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PostPosted: Tue Sep 05, 2006 2:49 pm    Post subject: Reply with quote

NeddySeagoon wrote:
G F0rce 1,

I've moved your posts here, since its a grub issue.

Since
Code:
kernel /boot/kernel-2.6.17-gentoo-r5 root=/dev/hda3
fails but
Code:
kernel /kernel-2.6.17-gentoo-r5 root=/dev/hda3
you are missing the recursive symlink in /boot that says
Code:
boot -> .
Its purpose is to allow the same grub.conf to work regardless of the existance of a real /boot partition.

Your
Code:
unknown-block(0,0)
error means the kernel cannout communictae with the disk at all. Its not started looking for a filesystem.

You need the IDE high level driver, the IDE driver for your chip set (low level driver) amd MSDOS Partition table support all built into the kernel.

Thank you for moving my post. I've failed to notice this topic up sticky. I'm sorry.
I will check if I've got the things you say compiled into the kernel. I also tried lilo but that ended up in the exact same error. What can I do to create the symlink you mentioned? Did I forget a step from the installation manual?
When I boot from the installer CD, I mount /dev/hda3 on /mnt/gentoo , /dev/hda1 on /mnt/gentoo/boot and dev and proc offcourse and I chroot, do the env-update and the source /etc/profile. That shouldn't be the problem right?
Thanks for your help!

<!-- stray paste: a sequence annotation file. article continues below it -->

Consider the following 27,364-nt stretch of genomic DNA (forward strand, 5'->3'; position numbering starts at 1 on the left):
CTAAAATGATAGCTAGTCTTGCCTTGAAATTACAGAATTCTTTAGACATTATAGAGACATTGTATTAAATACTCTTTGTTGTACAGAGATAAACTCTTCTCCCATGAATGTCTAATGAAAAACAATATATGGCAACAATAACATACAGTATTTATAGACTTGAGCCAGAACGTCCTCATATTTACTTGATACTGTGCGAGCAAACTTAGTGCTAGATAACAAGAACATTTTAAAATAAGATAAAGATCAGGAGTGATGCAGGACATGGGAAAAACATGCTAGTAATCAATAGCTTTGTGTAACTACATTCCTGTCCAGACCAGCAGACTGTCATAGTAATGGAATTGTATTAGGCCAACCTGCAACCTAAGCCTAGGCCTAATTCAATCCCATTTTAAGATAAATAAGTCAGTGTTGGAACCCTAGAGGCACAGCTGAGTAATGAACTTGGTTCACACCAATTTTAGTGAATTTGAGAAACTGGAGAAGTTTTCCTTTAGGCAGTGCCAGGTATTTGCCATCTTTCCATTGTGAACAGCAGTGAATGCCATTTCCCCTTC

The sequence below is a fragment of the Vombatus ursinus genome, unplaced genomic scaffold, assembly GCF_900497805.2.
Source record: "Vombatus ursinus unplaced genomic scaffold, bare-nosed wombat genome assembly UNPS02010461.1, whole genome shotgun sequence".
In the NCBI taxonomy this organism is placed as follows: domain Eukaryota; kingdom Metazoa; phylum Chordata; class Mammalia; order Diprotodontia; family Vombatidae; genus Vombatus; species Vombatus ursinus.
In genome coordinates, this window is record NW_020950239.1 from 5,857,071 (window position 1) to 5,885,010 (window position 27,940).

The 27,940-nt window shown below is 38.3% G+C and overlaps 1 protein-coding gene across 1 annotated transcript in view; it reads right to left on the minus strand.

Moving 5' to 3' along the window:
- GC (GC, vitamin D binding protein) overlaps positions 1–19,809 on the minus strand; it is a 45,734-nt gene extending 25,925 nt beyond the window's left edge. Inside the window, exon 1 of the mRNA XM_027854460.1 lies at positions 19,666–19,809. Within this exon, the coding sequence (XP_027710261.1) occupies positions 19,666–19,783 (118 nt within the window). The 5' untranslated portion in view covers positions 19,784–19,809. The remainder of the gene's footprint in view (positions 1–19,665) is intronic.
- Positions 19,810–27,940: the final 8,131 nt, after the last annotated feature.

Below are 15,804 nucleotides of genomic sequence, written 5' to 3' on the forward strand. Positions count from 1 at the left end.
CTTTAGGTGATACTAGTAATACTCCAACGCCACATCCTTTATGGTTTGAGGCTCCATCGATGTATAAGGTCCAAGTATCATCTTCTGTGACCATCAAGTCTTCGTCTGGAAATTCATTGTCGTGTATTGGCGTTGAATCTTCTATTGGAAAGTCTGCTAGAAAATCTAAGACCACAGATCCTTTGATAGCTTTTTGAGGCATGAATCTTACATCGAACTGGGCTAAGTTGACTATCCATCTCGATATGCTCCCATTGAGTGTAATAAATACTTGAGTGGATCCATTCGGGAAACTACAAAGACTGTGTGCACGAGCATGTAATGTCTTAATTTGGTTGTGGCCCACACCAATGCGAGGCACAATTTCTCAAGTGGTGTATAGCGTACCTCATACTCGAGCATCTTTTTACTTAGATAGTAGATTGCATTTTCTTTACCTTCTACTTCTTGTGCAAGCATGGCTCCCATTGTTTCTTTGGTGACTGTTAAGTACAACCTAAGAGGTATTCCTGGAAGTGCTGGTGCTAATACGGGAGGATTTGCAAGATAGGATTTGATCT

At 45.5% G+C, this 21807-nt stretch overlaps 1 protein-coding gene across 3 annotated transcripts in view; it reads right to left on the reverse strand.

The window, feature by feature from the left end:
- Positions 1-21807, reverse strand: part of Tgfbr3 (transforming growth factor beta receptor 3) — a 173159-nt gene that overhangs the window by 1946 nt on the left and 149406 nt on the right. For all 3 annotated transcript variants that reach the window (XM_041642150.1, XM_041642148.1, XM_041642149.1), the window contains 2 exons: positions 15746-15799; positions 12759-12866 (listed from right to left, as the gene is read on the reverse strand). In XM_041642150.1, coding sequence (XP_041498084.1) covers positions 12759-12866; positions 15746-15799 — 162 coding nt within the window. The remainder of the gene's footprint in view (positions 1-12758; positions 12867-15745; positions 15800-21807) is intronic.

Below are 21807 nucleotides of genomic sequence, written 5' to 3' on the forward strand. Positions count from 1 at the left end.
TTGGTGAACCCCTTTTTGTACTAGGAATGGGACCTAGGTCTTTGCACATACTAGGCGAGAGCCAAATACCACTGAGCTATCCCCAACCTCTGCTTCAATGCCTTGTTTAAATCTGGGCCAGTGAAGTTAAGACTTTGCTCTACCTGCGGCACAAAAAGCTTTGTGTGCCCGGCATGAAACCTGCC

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PostPosted: Wed Sep 06, 2006 12:53 am    Post subject: Reply with quote

Hi.

All you need to do to create the boot symlink is to mount the /boot partition, change to it and do:
Code:
# ln -s . boot

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PostPosted: Wed Sep 06, 2006 11:11 am    Post subject: Reply with quote

G F0rce 1,

The symlink is no longer your problem. You got past that issue by removing the /boot from your grub.conf kernel line. That part of my post was just for information.

Something is missing in your kernel, or you have fixed the kernel then messed up copying it to boot, so you are still starting the old kernel.
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PostPosted: Wed Sep 06, 2006 5:42 pm    Post subject: Installing Grub Reply with quote

Hi, in a recent move to college I decided to take my harddrive from my computer and turn it into an external drive for my laptop. Linux is installed on the external drive and I would like to install grub on this drive to be able to use linux without touching my laptops MBR. (the former setup had grub installed on the primary while linux was on the slave) To do this I booted up knoppix and chrooted into my linux environment. From there I mounted boot (sda1) and then proceded to install grub using the grub shell. From grub shell I issued the following